Psychological studies open doors for students

According to Dr. Marianne Lloyd, a professor of psychology, it is a longstanding tradition for the department to encourage students to participate in psychological studies for a variety of reasons.

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“I have helped transition it to online signups and even some online studies to make [it] more convenient for students,” Lloyd said. “The benefits of these studies are that it allows students to make early contact with faculty, graduate students and research assistants and they form the foundation for much published research in psychology, particularly basic cognitive research in memory.”

She added that these opportunities are especially important for freshmen as it gives them a way to engage in research from the outset of their college careers. Lloyd said participation in the studies is not a requirement for the Introduction to Psychology classes but there are still opportunities for extra credit in other courses.

Nicole Oppenheimer, a senior psychology major, shared her experience as a research assistant of the department and research studies. “The research experience has honestly been phenomenal,” she said.

Oppenheimer said that, in her time as a researcher, she has been tasked with carrying out many activities in the research process. She explained that she began working with Lloyd her sophomore year, after having her as a professor for statistics.

Oppenheimer began by collecting data for graduate students’ experiments and now, is helping Lloyd “counterbalance” or influence the group structures for an experiment. In fact, the pair is set to present their findings at the Psychonomics Conference in New Orleans, from Nov. 15 to18.

Lloyd and Oppenheimer’s collaboration will not stop there, either. Oppenheimer said that Lloyd is her adviser for her honors thesis project. She said that she is now designing and implementing her own experiment. Her project will relate to stress in college.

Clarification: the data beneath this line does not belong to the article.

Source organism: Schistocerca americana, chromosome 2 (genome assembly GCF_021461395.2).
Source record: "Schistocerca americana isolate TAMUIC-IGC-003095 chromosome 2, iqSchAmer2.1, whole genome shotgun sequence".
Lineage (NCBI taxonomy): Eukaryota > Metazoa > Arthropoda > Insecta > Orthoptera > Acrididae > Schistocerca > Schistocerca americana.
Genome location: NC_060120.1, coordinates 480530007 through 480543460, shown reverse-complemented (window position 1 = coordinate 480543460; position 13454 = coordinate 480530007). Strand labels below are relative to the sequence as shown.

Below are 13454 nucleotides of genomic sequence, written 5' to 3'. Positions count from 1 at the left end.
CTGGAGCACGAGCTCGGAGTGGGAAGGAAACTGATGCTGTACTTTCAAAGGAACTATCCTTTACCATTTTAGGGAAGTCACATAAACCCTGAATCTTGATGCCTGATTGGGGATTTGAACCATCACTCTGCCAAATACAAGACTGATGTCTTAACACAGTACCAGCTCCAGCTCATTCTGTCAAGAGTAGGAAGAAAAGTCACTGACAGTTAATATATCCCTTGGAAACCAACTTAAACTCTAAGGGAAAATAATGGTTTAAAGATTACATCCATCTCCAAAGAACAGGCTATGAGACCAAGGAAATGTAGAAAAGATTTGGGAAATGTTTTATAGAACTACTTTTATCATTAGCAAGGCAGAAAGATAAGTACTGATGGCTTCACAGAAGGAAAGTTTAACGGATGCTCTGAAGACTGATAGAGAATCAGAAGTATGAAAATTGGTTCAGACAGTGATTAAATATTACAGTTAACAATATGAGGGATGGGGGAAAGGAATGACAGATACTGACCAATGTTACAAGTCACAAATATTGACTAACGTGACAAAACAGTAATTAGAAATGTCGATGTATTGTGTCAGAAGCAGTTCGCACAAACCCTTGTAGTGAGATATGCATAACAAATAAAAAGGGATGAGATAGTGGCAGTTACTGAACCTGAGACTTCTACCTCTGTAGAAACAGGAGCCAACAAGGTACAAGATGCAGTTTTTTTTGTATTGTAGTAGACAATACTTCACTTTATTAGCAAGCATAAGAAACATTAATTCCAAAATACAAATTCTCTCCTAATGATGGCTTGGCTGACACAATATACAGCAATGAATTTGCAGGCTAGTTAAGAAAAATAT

“I’ve grown so much as a student and as a researcher through the lab experience,” she said. “I’ve learned so much about the thorough and rigorous process of doing research and I have also been able to apply concepts from my psychology courses to the lab. I wanted to get involved in research because I know what a vital component research is in a Clinical Psychology Ph.D.”

Sarah Mirza, a sophomore social and behavioral sciences and occupational therapy major, said that she would participate in a study, as it is an opportunity to help others.

“I would definitely participate in a psychology study,” Mirza said. “It does not take much effort to volunteer time for the studies but the small time that a student contributes helps a lot for the research.”

Emma Meadows, a freshman psychology major, said that being a participant in this work helps add to the overall knowledge in the field.

“I’d want to be involved in a study so that advances can be made in certain fields by gathering data on actual people,” she said. “It just makes me feel like I’m helping make a difference in whatever the researcher is working towards.”

Alexa Coughlin can be reached at alexa.coughlin@student.shu.edu.

Author: Alexa Coughlin

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